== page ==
Almost all stranded electrical wire and cables have a twist manufactured
into them. This can be seen when the jacket is stripped from a cord (or
insulation from a single stranded wire), and the twist is nearly always
When one tries to roll up cables (like air hose), the natural twist should
be considered, and repeated.
The longest life of a cable will result from the cable being coiled
following it's natural twist.
When one uses any number of different methods that go against the natural
twist of the cord, they stress the individual wire strands.
My usual method is to start with an end in my left hand, with the end toward
my body.. then twist as needed to form coils in a clockwise direction.. same
as a RH thread.
This method doesn't work in a confined space, the cable needs to be layed
out, with space to shake the abnormal twist out of a cable, and not a
tangled up rat's nest.
A right-handed version of this method would be to hold an end in the right
hand, with the end pointing away, and twisting the cable as needed to form
coils in a counter-clockwise direction.. same as a RH thread.
This method works easily and perfectly for any length of power cord,
extension cords or even multi-cabled video cables. The coils lay flat
against each other and the coil doesn't try to unwind itself from the
tension created by backward-wound twists.
When commercial video cables cost more than $10-20 per foot, it is practical
to treat them well.
When one uses the hand-and-back-of-upper-arm (palm to tricept area) to wind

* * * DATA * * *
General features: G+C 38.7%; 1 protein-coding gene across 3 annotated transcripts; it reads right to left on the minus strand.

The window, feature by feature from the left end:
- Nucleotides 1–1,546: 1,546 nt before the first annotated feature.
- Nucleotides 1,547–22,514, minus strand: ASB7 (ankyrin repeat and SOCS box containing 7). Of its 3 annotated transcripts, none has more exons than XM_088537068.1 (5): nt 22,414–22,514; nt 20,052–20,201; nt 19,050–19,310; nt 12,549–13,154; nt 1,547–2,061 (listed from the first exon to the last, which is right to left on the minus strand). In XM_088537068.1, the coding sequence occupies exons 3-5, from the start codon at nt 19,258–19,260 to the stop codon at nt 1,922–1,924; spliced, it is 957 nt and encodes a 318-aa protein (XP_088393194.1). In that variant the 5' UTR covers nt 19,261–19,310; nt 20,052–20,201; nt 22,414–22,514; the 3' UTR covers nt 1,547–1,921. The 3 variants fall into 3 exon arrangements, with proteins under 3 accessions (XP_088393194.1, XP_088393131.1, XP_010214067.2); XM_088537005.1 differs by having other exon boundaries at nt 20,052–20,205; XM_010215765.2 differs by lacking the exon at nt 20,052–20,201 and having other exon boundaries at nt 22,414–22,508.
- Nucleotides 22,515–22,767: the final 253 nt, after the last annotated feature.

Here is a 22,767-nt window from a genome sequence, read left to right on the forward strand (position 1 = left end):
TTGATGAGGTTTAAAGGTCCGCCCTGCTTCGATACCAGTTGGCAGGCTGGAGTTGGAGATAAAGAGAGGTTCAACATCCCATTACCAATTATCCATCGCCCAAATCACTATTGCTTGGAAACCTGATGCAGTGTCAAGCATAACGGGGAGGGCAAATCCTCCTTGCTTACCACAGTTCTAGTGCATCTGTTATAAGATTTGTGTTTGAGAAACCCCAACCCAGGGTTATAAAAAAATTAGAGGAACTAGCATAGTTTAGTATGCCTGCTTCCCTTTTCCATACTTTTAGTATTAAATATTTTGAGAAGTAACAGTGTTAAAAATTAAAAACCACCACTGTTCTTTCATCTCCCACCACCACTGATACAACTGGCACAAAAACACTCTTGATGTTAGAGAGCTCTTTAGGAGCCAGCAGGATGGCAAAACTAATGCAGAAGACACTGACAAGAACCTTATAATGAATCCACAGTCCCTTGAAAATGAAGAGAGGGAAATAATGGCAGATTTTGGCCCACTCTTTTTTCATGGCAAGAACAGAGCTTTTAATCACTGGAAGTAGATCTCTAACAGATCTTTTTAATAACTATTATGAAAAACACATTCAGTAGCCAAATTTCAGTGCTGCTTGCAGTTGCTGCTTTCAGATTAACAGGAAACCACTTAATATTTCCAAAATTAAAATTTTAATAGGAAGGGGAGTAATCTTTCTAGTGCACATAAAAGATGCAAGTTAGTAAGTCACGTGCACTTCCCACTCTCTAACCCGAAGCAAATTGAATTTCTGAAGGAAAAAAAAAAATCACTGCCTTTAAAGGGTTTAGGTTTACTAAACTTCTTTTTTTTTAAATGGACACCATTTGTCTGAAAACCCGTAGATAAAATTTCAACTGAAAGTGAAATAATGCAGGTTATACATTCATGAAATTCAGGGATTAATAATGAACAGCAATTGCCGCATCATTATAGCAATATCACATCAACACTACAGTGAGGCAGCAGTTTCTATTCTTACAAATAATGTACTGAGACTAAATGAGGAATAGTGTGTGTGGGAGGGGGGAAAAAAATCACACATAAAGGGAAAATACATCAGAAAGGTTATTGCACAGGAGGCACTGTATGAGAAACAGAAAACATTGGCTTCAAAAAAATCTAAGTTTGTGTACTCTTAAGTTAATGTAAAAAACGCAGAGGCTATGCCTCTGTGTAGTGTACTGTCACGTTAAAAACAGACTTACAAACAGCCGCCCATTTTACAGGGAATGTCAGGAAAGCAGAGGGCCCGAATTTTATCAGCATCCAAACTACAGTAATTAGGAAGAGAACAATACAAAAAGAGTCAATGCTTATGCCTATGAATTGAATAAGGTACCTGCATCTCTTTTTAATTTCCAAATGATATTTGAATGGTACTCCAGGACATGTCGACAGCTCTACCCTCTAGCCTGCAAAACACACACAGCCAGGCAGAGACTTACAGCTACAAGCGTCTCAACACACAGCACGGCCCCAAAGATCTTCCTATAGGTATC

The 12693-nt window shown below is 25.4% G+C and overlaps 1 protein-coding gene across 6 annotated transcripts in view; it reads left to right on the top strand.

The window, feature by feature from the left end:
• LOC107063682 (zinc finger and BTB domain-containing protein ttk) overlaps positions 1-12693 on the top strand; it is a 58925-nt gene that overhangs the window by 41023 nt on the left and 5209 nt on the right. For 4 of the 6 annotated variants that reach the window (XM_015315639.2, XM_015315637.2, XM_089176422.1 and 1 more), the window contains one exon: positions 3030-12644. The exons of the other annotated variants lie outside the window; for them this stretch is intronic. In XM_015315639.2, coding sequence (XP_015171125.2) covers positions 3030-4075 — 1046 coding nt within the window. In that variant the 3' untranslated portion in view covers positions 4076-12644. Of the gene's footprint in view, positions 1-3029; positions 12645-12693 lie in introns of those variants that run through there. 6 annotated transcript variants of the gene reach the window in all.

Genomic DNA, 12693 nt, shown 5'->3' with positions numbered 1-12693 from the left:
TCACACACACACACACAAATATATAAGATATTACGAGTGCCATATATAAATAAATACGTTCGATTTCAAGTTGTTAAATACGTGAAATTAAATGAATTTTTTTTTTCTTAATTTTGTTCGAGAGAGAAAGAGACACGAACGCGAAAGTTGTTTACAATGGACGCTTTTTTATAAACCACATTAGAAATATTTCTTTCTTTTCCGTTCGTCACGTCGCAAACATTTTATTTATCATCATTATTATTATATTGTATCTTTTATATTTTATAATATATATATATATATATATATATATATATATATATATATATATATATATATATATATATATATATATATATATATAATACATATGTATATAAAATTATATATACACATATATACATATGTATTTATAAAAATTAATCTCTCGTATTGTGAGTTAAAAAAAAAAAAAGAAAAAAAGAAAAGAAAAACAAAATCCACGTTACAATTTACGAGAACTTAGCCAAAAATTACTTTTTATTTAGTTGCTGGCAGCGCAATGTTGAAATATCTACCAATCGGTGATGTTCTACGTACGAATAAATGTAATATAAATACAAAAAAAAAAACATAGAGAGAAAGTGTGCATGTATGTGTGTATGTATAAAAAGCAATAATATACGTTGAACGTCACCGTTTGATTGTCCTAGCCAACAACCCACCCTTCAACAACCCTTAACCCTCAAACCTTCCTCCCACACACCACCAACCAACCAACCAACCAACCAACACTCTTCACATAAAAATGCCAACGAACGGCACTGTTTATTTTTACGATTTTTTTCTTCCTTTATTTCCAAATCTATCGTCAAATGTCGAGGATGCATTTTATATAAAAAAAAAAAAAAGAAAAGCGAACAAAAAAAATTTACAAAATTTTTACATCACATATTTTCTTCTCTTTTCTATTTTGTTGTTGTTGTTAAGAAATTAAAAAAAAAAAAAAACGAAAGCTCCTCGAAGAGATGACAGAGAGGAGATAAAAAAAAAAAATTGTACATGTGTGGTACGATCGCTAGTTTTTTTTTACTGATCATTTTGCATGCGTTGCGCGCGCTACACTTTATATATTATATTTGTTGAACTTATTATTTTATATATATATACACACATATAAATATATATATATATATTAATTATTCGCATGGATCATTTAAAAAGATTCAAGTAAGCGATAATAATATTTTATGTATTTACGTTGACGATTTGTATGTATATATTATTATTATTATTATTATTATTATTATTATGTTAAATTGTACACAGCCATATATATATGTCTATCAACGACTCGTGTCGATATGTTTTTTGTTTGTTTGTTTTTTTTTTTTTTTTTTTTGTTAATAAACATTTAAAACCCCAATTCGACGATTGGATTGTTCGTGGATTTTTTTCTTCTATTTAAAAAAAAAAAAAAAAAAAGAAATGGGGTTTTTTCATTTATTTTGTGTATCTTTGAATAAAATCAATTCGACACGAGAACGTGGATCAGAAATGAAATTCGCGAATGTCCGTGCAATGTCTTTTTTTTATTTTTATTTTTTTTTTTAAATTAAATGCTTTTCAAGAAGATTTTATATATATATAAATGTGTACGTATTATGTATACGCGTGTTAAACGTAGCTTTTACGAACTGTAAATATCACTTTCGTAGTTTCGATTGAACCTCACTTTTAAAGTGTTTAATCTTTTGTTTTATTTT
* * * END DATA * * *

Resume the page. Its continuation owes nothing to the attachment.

up a typical extension cord, the cord will generally form a figure-8 when
it's removed from the arm.. this is because the natural (manufactured) twist
The chain-of-loops that's popular with contractors is copied mainly because
that's the way contractors do it (IMO).. they saw it on a TV show, so it
must be for a good reason.
Bullshit.. the method is neither time-saving or practical. The individual
strands are stressed.. the huge "systematically tangled wad" of cable isn't
compact, and will be a chain of snags for anything placed near it.. tools,
ground stakes, limbs, etc.
I had a difficult time coiling garden hose when I was a kid.. I just
couldn't get the hang of it (those old multi-layer real rubber and woven
reinforcement cord types).. I suppose people that have trouble coiling
extension cords probably couldn't coil a garden hose without a reel or a
wall hanger to hang it on as they gather it up.
A few cables don't have a manufactured twist.. coaxial cable, for example.
The stranded center conductor will be twisted, but the braided shield
generally won't be.
When fishing reels are loaded with fresh line, an experienced angler will
repeat the manufactured twist of the line as it was put on the spool at the
factory, to eliminate line twist (tension) which will foul new line
quickly.. as soon as the tension of the backward-wound line is relaxed, it
starts deforming resulting in the formation of long helix tails in lengths
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